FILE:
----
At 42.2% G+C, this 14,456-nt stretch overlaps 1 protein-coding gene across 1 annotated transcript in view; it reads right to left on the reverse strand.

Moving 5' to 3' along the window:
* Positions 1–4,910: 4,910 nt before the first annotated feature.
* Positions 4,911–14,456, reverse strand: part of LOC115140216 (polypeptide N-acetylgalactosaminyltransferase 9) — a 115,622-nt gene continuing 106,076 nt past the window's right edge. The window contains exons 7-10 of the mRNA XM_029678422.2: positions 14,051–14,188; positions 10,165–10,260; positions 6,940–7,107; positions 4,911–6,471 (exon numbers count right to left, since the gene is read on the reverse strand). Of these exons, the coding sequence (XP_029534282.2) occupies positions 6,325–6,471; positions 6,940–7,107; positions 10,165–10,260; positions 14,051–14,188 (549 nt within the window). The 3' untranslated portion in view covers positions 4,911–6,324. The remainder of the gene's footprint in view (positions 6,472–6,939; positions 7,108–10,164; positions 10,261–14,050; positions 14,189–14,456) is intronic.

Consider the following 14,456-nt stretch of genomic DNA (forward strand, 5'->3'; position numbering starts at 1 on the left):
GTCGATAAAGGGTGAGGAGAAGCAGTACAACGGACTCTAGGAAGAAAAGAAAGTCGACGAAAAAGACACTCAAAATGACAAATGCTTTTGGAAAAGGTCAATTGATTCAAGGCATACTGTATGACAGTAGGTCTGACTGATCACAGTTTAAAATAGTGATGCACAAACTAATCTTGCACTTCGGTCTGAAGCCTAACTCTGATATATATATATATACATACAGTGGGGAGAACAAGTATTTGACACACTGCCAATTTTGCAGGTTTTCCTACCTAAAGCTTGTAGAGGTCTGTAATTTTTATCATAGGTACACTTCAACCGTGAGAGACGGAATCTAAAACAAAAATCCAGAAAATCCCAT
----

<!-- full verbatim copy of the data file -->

At 42.2% G+C, this 14,456-nt stretch overlaps 1 protein-coding gene across 1 annotated transcript in view; it reads right to left on the reverse strand.

Moving 5' to 3' along the window:
* Positions 1–4,910: 4,910 nt before the first annotated feature.
* Positions 4,911–14,456, reverse strand: part of LOC115140216 (polypeptide N-acetylgalactosaminyltransferase 9) — a 115,622-nt gene continuing 106,076 nt past the window's right edge. The window contains exons 7-10 of the mRNA XM_029678422.2: positions 14,051–14,188; positions 10,165–10,260; positions 6,940–7,107; positions 4,911–6,471 (exon numbers count right to left, since the gene is read on the reverse strand). Of these exons, the coding sequence (XP_029534282.2) occupies positions 6,325–6,471; positions 6,940–7,107; positions 10,165–10,260; positions 14,051–14,188 (549 nt within the window). The 3' untranslated portion in view covers positions 4,911–6,324. The remainder of the gene's footprint in view (positions 6,472–6,939; positions 7,108–10,164; positions 10,261–14,050; positions 14,189–14,456) is intronic.

Consider the following 14,456-nt stretch of genomic DNA (forward strand, 5'->3'; position numbering starts at 1 on the left):
GTCGATAAAGGGTGAGGAGAAGCAGTACAACGGACTCTAGGAAGAAAAGAAAGTCGACGAAAAAGACACTCAAAATGACAAATGCTTTTGGAAAAGGTCAATTGATTCAAGGCATACTGTATGACAGTAGGTCTGACTGATCACAGTTTAAAATAGTGATGCACAAACTAATCTTGCACTTCGGTCTGAAGCCTAACTCTGATATATATATATATACATACAGTGGGGAGAACAAGTATTTGACACACTGCCAATTTTGCAGGTTTTCCTACCTAAAGCTTGTAGAGGTCTGTAATTTTTATCATAGGTACACTTCAACCGTGAGAGACGGAATCTAAAACAAAAATCCAGAAAATCCCAT